As Western Cape hospital admissions increase amid the COVID-19 third wave, Dr Marc Mendelson has yet to see a vaccinated person develop COVID pneumonia, in need of intubation or ICU in his high care ward at Groote Schuur Hospital, reports News24.
Currently, 3 631 infected patients are battling the disease in hospitals across the province, 748 of them in high care or ICU. According to the National Institute for Communicable Diseases, the region accounts for most of the newly diagnosed cases at 27%.
On Wednesday, notes News24, 38 984 people were infected, with 3 830 of those diagnosed within the past 24 hours. Of the 414 830 people who have been infected with COVID-19, 15 525 had died. The current seven-day moving average is 108 deaths daily, while 1 219 744 people have been vaccinated.
Mendelson, head of the Division of Infectious Diseases and HIV Medicine at Groote Schuur, has seen first-hand the vaccine’s impact. “Over the past few weeks… [in] my COVID high care ward, I have not seen a single person there who has been vaccinated. Sadly, the same cannot be said for patients who were taking Ivermectin.”
The Western Cape, anticipating the third wave, increased the number of intermediate and acute care COVID beds in the public sector from 1 681 in the first wave to 2 690 in the third, while three field hospitals have been activated with a ward on standby.
Mendelson said the vaccination took, on average, 21 days to "induce the sort of level of immunity that we would be looking for".
"Johnson & Johnson is a single dose vaccine, whereas the Pfizer/BioNTech requires two doses, and will only give maximal protection after the second. However, even after the first dose, we know there is significant protection against severe disease, hospitalisation and death."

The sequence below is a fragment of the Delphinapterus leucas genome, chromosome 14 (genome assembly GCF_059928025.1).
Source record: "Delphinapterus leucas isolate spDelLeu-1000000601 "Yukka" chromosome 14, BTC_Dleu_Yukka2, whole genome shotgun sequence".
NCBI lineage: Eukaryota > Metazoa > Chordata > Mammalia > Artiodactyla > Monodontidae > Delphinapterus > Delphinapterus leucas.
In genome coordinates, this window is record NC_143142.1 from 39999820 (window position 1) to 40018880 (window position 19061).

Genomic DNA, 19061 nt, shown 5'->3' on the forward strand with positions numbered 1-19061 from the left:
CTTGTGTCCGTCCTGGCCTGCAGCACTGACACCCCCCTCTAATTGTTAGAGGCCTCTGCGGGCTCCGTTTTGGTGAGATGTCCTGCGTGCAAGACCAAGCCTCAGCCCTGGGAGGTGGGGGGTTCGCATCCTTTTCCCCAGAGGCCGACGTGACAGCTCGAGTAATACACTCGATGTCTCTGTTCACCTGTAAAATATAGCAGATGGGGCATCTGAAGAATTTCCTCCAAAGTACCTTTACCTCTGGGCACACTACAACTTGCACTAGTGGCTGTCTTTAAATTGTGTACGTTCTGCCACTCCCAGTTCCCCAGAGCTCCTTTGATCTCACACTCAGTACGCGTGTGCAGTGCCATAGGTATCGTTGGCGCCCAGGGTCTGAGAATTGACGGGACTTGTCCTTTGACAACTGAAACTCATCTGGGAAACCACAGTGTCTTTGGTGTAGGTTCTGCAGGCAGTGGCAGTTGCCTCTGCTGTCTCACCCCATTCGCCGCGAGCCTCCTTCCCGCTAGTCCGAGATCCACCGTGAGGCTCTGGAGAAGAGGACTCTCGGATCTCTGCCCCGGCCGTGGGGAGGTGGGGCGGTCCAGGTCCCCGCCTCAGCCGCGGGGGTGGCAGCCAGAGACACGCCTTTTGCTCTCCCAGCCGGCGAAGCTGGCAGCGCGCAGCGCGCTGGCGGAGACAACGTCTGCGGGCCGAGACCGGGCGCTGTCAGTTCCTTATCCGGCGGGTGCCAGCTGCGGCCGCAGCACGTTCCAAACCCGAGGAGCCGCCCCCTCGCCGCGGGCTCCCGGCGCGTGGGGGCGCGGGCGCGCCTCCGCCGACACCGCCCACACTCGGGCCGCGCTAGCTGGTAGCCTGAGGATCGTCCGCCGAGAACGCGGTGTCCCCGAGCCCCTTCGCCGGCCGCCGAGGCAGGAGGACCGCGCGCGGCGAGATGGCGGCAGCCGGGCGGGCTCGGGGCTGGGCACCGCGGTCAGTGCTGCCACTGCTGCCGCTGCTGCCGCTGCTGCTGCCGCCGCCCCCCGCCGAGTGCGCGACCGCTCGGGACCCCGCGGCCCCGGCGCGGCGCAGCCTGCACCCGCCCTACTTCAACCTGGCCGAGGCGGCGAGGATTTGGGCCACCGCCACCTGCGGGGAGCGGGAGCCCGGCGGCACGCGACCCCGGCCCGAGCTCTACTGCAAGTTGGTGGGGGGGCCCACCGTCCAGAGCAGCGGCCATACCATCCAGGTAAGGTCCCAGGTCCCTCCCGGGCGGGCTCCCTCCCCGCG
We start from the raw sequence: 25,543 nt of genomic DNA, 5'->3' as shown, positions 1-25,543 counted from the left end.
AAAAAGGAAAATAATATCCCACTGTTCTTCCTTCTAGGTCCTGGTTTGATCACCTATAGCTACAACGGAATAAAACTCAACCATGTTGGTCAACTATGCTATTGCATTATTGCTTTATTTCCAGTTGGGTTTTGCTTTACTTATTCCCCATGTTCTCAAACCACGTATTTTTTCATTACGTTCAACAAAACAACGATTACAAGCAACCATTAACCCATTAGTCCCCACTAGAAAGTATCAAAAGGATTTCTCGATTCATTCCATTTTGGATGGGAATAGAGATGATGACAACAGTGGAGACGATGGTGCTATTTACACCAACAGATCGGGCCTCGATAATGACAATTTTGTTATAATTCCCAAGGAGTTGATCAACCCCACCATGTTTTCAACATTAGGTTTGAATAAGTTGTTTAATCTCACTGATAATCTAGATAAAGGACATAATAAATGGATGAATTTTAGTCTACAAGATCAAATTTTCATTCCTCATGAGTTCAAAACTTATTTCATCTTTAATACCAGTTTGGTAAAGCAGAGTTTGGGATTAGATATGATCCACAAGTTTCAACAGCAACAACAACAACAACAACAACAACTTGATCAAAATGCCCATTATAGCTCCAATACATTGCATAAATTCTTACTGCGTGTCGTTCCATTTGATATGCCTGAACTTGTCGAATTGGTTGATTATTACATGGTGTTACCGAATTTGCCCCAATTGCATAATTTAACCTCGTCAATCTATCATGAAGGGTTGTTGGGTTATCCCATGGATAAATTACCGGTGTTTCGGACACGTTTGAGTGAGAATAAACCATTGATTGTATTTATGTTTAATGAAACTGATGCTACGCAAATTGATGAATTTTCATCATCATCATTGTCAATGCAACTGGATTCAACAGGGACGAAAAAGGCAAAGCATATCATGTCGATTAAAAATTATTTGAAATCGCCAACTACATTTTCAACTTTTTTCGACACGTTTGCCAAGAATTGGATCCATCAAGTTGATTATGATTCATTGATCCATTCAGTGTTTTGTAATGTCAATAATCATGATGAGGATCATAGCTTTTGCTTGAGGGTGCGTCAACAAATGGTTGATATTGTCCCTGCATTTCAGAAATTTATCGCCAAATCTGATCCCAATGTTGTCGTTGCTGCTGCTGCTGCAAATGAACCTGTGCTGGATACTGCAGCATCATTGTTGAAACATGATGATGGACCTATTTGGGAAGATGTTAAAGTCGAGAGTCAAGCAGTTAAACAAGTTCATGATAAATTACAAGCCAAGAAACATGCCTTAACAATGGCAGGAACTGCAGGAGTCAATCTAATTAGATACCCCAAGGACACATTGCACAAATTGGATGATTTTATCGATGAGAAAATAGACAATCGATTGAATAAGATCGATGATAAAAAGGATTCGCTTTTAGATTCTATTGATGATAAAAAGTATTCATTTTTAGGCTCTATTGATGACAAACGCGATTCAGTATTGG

Data from the Western Cape’s Health Department confirm that just a fortnight after their first Pfizer coronavirus vaccine, people older than 60 are already benefiting from the protective effect of the jab and are less likely to be admitted to hospital or die from COVID-19 than their unvaccinated peers.
BusinessLIVE reports the findings as being consistent with trends in other countries using the Pfizer vaccine, which requires two shots several weeks apart to provide optimal protection. SA provides a second vaccine six weeks after the first.
About 35% of the Western Cape population aged 60 and above were more than two weeks past their first Pfizer dose by July 1, but accounted for only 28% of registered cases, 22% of hospital admissions and 18% of deaths due to COVID-19, said Western Cape head of health Keith Cloete.
“The message is vaccines work. They work specifically for preventing severe disease and hospitalisation, and prevent deaths,” he said.
The data offer hope as the province does battle with its third surge in infections, which has yet to peak.
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